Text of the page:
Compliance is as substantial. An SLA might stipulate excellent benchmarks but fail to prioritise nuanced requirements. Referring to the earlier example on data backups, 95% backups are not very compliant when the missing 5 percent contains crucial and sensitive information.


Technical ability is crucial. Too often, service providers agree on SLAs for technologies without having sufficient skills and experience in those systems. Service providers might have to engage with backup technologies that are incompatible with business systems, such as specific ERPs. But the customer already uses that backup software and the service provider doesn’t tell them they have a mismatch.


And then there is visibility: many SLAs don’t bring the mountain of reporting to the doorstep of their clients. If the SLA’s coverage is expressed through dozens of emails and routine reports, the customer is unlikely to study these often (as opposed to a customised dashboard). Visibility becomes a chore, and the SLA’s performance becomes challenging to measure accurately.


Tips to design the best SLA


An SLA’s purpose is to delegate responsibility to a skilled provider and benchmark performance to ensure companies get what they expect without wasting resources. It’s very easy to assume that because an SLA achieves its indicators, it’s delivering value.


To avoid that mistake and achieve the four pillars—finance, compliance, technical skill, and visibility—Blaauw recommends the following tips:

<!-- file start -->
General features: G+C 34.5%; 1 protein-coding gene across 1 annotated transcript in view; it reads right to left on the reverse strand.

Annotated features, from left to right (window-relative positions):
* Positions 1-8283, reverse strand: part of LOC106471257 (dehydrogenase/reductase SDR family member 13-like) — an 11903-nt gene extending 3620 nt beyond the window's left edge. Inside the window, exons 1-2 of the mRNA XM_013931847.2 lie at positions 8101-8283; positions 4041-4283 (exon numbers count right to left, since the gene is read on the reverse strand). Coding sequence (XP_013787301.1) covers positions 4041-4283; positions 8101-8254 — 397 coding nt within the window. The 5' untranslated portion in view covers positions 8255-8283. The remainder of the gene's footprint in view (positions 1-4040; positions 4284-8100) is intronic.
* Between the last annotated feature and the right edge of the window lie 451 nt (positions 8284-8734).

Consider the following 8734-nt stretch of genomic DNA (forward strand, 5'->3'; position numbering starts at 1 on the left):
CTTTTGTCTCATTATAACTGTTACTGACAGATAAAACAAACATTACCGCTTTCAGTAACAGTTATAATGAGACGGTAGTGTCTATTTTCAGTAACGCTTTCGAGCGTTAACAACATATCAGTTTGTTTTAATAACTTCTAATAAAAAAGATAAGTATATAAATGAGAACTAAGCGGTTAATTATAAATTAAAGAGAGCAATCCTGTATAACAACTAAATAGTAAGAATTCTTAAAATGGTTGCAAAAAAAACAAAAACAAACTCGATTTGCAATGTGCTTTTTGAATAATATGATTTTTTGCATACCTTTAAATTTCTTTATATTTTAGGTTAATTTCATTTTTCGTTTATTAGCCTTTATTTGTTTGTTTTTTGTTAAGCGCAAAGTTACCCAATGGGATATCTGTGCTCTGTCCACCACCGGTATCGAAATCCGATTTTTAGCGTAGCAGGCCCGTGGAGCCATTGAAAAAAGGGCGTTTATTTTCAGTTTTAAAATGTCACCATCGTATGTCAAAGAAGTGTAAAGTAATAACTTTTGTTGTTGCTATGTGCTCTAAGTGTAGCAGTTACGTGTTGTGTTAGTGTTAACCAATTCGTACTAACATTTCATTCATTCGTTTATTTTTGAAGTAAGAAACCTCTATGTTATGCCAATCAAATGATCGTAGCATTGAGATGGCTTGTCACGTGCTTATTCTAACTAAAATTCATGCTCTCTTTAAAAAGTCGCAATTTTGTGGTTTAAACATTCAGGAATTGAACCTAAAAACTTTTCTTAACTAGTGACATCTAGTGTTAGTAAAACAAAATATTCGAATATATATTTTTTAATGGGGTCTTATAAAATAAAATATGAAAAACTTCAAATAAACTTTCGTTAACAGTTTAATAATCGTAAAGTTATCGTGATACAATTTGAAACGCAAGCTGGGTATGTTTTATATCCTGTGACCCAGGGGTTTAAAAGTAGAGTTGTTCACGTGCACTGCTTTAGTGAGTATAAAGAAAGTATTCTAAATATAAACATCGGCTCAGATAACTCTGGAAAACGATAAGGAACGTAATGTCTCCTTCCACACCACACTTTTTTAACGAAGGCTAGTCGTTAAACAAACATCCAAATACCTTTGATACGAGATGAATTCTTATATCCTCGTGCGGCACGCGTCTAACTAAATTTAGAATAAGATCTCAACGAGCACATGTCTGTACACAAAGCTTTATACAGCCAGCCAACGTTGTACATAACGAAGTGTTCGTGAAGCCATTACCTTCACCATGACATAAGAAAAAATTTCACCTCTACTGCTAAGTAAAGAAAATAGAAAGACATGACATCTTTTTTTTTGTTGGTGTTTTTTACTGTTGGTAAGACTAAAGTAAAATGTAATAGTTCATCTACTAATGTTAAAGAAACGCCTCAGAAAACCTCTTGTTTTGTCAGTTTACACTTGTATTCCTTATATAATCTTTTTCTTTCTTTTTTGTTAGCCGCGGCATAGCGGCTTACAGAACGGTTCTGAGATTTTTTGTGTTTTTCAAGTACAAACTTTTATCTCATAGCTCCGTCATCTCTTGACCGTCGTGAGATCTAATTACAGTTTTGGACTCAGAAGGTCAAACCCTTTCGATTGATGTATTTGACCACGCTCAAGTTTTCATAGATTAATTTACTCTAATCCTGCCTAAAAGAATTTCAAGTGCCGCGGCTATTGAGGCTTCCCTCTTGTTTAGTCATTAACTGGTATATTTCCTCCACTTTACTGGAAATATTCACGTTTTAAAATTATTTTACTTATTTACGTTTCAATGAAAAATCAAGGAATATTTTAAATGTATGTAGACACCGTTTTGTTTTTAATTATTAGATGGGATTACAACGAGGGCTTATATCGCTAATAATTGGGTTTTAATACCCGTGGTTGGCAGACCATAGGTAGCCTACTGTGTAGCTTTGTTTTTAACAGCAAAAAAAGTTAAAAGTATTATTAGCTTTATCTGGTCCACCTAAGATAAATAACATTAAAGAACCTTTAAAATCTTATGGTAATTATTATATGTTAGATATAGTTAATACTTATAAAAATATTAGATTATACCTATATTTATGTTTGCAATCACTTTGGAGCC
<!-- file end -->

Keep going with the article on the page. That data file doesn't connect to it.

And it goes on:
• Respect a service provider who says no or pushes back on specific areas. Developing an SLA cannot be wholly prescriptive by either party. It benefits from honest discussion. Providers agreeing to everything or customers prescribing everything will create poor SLAs.


  • Vet the provider’s experience. How much work have they done and continue to do in their field? And do they invest in understanding the areas that impact their field? For example, does the backup provider employ a cloud expert who aligns their services with cloud environments?


  • Include the provider in your change processes so they can adapt to new elements in your environment. What’s the point of an SLA to back up your servers if the provider doesn’t know you’ve added new servers?


  • Work with providers who want to audit your environment and ensure you have a complete picture of your requirements. And hold onto providers that bring new ideas and suggestions to the table.


  • Don’t treat SLAs as static. A five-year SLA agreement is really five one-year agreements. Evaluate and adjust the SLA to keep pace with change and innovation events.


“There’s an onus on the service provider to take a practical interest in the customer’s business, not just asking necessarily backup-related questions, but finding out about what’s on the roadmap and experimenting with new ideas,” says Blaauw. “A good SLA is not about handing something off. This is about bringing somebody in who pays attention.”






@Peter Blaauw